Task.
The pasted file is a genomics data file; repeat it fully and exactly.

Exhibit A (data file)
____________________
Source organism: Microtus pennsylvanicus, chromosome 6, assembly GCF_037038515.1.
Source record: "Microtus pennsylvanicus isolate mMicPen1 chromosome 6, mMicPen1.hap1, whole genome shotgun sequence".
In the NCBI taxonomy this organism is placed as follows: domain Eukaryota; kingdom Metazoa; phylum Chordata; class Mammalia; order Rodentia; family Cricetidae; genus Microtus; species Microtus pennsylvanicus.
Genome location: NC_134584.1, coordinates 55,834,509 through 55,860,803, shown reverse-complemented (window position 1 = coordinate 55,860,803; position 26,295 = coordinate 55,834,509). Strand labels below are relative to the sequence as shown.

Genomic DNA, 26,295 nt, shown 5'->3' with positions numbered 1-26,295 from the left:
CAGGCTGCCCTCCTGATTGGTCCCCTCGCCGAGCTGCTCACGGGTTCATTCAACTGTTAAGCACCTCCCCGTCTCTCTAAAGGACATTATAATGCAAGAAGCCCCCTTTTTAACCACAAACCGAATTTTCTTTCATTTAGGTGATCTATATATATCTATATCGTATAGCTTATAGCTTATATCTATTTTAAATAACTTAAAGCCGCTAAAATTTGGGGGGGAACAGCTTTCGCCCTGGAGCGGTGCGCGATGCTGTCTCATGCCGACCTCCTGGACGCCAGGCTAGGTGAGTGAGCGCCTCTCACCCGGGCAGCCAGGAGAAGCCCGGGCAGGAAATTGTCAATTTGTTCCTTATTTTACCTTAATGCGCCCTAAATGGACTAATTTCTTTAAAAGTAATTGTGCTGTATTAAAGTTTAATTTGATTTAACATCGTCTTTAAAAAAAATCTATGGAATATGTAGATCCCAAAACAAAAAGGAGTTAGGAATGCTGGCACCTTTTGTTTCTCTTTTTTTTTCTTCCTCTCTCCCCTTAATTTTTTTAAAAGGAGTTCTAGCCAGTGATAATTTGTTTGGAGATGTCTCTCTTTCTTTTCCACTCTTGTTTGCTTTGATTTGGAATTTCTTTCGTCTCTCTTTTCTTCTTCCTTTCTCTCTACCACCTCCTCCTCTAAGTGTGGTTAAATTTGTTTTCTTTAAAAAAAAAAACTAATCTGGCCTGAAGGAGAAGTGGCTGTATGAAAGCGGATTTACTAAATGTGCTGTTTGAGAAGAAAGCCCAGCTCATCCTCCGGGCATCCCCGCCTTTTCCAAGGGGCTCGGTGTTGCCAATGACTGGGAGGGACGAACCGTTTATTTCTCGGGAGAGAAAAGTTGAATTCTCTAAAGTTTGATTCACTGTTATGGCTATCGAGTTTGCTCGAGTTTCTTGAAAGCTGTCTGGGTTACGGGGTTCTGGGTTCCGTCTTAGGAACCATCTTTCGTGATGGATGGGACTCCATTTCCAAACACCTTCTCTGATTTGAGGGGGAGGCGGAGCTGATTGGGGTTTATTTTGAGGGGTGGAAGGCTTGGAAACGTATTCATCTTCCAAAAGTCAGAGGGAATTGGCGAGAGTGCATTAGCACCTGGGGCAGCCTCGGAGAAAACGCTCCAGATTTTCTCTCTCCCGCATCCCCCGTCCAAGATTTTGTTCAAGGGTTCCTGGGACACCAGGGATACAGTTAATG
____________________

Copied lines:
Source organism: Microtus pennsylvanicus, chromosome 6, assembly GCF_037038515.1.
Source record: "Microtus pennsylvanicus isolate mMicPen1 chromosome 6, mMicPen1.hap1, whole genome shotgun sequence".
In the NCBI taxonomy this organism is placed as follows: domain Eukaryota; kingdom Metazoa; phylum Chordata; class Mammalia; order Rodentia; family Cricetidae; genus Microtus; species Microtus pennsylvanicus.
Genome location: NC_134584.1, coordinates 55,834,509 through 55,860,803, shown reverse-complemented (window position 1 = coordinate 55,860,803; position 26,295 = coordinate 55,834,509). Strand labels below are relative to the sequence as shown.

Genomic DNA, 26,295 nt, shown 5'->3' with positions numbered 1-26,295 from the left:
CAGGCTGCCCTCCTGATTGGTCCCCTCGCCGAGCTGCTCACGGGTTCATTCAACTGTTAAGCACCTCCCCGTCTCTCTAAAGGACATTATAATGCAAGAAGCCCCCTTTTTAACCACAAACCGAATTTTCTTTCATTTAGGTGATCTATATATATCTATATCGTATAGCTTATAGCTTATATCTATTTTAAATAACTTAAAGCCGCTAAAATTTGGGGGGGAACAGCTTTCGCCCTGGAGCGGTGCGCGATGCTGTCTCATGCCGACCTCCTGGACGCCAGGCTAGGTGAGTGAGCGCCTCTCACCCGGGCAGCCAGGAGAAGCCCGGGCAGGAAATTGTCAATTTGTTCCTTATTTTACCTTAATGCGCCCTAAATGGACTAATTTCTTTAAAAGTAATTGTGCTGTATTAAAGTTTAATTTGATTTAACATCGTCTTTAAAAAAAATCTATGGAATATGTAGATCCCAAAACAAAAAGGAGTTAGGAATGCTGGCACCTTTTGTTTCTCTTTTTTTTTCTTCCTCTCTCCCCTTAATTTTTTTAAAAGGAGTTCTAGCCAGTGATAATTTGTTTGGAGATGTCTCTCTTTCTTTTCCACTCTTGTTTGCTTTGATTTGGAATTTCTTTCGTCTCTCTTTTCTTCTTCCTTTCTCTCTACCACCTCCTCCTCTAAGTGTGGTTAAATTTGTTTTCTTTAAAAAAAAAAACTAATCTGGCCTGAAGGAGAAGTGGCTGTATGAAAGCGGATTTACTAAATGTGCTGTTTGAGAAGAAAGCCCAGCTCATCCTCCGGGCATCCCCGCCTTTTCCAAGGGGCTCGGTGTTGCCAATGACTGGGAGGGACGAACCGTTTATTTCTCGGGAGAGAAAAGTTGAATTCTCTAAAGTTTGATTCACTGTTATGGCTATCGAGTTTGCTCGAGTTTCTTGAAAGCTGTCTGGGTTACGGGGTTCTGGGTTCCGTCTTAGGAACCATCTTTCGTGATGGATGGGACTCCATTTCCAAACACCTTCTCTGATTTGAGGGGGAGGCGGAGCTGATTGGGGTTTATTTTGAGGGGTGGAAGGCTTGGAAACGTATTCATCTTCCAAAAGTCAGAGGGAATTGGCGAGAGTGCATTAGCACCTGGGGCAGCCTCGGAGAAAACGCTCCAGATTTTCTCTCTCCCGCATCCCCCGTCCAAGATTTTGTTCAAGGGTTCCTGGGACACCAGGGATACAGTTAATG